Gold syndicate accused deny guilt

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All 17 accused in a multi-million-rand gold smuggling case, allegedly masterminded by four brothers, denied guilt in the Bloemfontein High Court on Tuesday.

The prosecution spent most of Monday and Tuesday morning outlining more than 130 charges against the 17 accused.

The first four accused, the Msimango brothers - Sibusiso, 34, Sifelane, 44, Rise, 31, and McDonald, 28 - face charges of racketeering, money laundering, theft, gold smuggling and other related charges running separately and together.

Sifelane was killed in a car crash on the first night of the trial, while out on bail last week. He was buried in Welkom over the weekend.

The group's lawyer Johann Nel told Judge Johann Daffue the accused would not like to make any formal statements and the onus rested on the State to prove the allegations. Nel said the group would like to use their right to silence in the matter.

The State alleges that the Msimango syndicate procured, refined, sold or smuggled unwrought precious metals (gold) for profit for the benefit of its members and associates.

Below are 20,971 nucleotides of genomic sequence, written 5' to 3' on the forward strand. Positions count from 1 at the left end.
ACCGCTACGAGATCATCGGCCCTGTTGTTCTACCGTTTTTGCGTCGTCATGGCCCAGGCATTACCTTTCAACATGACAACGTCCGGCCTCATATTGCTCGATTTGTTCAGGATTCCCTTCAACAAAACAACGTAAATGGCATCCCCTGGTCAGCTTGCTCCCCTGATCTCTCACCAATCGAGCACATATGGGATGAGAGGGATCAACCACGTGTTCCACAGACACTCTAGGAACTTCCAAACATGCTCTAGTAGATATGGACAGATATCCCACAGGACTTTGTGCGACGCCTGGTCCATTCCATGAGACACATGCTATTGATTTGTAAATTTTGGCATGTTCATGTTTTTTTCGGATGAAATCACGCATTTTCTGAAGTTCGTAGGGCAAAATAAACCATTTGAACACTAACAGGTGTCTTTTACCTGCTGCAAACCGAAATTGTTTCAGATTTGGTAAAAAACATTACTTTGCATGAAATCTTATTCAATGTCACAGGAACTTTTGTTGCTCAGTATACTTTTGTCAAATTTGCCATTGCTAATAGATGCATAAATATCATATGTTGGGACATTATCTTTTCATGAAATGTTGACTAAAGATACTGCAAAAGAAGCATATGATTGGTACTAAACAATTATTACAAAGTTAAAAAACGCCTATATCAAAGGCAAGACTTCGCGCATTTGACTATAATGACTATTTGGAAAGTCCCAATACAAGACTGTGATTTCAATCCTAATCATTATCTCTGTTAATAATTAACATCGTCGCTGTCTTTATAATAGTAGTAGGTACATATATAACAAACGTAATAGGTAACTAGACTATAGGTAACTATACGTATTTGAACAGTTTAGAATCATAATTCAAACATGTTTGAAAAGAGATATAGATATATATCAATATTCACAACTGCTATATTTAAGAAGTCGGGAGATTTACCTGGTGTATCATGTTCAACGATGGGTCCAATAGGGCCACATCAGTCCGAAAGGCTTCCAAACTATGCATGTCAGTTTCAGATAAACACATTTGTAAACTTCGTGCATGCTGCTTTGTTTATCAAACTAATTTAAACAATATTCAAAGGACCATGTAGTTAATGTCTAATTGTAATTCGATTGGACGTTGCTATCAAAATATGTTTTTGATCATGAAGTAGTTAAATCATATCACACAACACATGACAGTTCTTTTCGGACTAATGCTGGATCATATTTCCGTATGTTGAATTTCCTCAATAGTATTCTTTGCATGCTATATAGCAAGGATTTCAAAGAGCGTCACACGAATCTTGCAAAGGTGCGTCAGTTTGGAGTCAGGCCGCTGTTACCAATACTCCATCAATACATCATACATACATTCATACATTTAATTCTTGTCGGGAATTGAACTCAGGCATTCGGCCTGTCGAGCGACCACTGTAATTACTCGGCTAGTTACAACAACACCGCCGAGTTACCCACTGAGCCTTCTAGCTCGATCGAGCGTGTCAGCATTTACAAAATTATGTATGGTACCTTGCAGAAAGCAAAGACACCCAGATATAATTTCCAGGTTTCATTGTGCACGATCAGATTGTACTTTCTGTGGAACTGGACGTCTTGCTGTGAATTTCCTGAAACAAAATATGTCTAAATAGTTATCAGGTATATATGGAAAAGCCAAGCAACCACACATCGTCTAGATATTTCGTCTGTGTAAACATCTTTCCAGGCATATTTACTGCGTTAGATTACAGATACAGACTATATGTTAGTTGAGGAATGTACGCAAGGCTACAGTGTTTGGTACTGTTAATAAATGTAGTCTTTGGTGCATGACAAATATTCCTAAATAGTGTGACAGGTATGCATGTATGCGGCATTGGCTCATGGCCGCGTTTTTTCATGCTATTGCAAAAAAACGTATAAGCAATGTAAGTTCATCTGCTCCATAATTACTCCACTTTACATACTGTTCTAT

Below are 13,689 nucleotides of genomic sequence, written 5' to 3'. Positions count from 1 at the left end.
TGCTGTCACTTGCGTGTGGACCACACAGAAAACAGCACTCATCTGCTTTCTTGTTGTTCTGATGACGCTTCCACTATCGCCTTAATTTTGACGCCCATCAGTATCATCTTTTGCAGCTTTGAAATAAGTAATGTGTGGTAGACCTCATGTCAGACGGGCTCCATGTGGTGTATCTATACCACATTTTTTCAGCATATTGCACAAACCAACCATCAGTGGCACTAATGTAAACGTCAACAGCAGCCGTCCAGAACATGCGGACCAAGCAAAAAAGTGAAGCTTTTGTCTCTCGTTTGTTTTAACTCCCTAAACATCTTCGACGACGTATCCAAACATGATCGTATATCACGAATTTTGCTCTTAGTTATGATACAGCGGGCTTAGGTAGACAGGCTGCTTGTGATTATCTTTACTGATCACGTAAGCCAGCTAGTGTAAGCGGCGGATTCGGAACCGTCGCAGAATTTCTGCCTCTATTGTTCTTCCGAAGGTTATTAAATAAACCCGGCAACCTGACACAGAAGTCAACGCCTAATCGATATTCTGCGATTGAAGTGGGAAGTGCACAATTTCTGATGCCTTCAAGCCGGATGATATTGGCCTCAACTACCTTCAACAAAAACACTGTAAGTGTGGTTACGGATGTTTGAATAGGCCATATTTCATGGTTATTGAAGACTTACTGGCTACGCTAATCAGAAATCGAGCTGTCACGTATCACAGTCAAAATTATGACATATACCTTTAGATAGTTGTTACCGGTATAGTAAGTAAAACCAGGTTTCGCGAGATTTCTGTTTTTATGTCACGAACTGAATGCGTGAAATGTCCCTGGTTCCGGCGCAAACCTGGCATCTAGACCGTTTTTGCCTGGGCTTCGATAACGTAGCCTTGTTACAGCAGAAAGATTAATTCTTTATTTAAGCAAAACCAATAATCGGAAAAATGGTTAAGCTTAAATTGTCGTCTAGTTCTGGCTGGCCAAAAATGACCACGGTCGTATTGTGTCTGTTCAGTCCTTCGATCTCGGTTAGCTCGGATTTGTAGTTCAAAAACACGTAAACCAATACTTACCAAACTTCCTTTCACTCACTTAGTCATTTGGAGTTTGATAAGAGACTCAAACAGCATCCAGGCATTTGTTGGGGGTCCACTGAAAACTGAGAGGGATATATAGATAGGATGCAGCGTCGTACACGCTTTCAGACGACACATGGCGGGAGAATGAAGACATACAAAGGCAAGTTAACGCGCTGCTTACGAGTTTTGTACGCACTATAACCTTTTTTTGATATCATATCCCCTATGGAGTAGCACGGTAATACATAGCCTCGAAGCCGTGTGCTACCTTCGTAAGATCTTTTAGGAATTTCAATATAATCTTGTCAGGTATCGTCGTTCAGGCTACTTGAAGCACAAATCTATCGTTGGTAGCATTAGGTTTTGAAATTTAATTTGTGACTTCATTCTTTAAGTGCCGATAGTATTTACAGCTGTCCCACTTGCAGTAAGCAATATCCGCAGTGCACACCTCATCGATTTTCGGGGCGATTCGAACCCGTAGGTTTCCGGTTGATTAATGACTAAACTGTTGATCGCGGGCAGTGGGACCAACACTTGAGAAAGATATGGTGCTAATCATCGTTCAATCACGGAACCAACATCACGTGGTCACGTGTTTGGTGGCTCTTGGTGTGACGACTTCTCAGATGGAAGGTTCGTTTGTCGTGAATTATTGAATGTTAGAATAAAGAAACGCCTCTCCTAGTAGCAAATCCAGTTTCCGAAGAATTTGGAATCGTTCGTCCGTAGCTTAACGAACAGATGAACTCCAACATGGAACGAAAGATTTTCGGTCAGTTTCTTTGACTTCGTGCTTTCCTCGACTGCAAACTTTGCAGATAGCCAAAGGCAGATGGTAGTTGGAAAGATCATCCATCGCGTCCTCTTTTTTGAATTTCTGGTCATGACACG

The syndicate allegedly operated between 1998 and 2008 in Welkom in the Free State, North West, and Gauteng.

The unlawful proceeds Ä apparently worth millions of rands - were laundered through the purchase of vehicles, luxury items and property.

After the pleas were read, State prosecutor Danie Pretorius gave Judge Daffue a quick overview of the State’s case.

Referring to a huge chart against the courtroom’s wall, Pretorius explained the links between the brothers, transactions in bank accounts, other accused, and properties such as farms and smallholdings.

He submitted the State would show the brothers were the primary role players involving the transactions and properties where illegal gold processing took place.

“The State would show the brothers were the managers of the enterprise. Without them there was no enterprise.”

Pretorius said the three women accused, two wives of the brothers and a girlfriend, were used to launder the illegal proceeds.

The State submitted only two of the accused - two women - had legal jobs and that the rest were unemployed, but some had properties registered in their names.

The State’s first witness was Jacobus Meyer, who worked for Goldfields Protection Services as part of a national task team against gold smuggling.

Meyer testified how he observed Sibusiso Msimango meeting with another man at a property in Walkerville, south of Johannesburg, in 2002. A police raid on the premises delivered four pieces of raw gold, which weighed more than 2.8kg, and an illegal gold processing plant.

Sibusiso was not arrested at the time.

The trial continues. - Sapa


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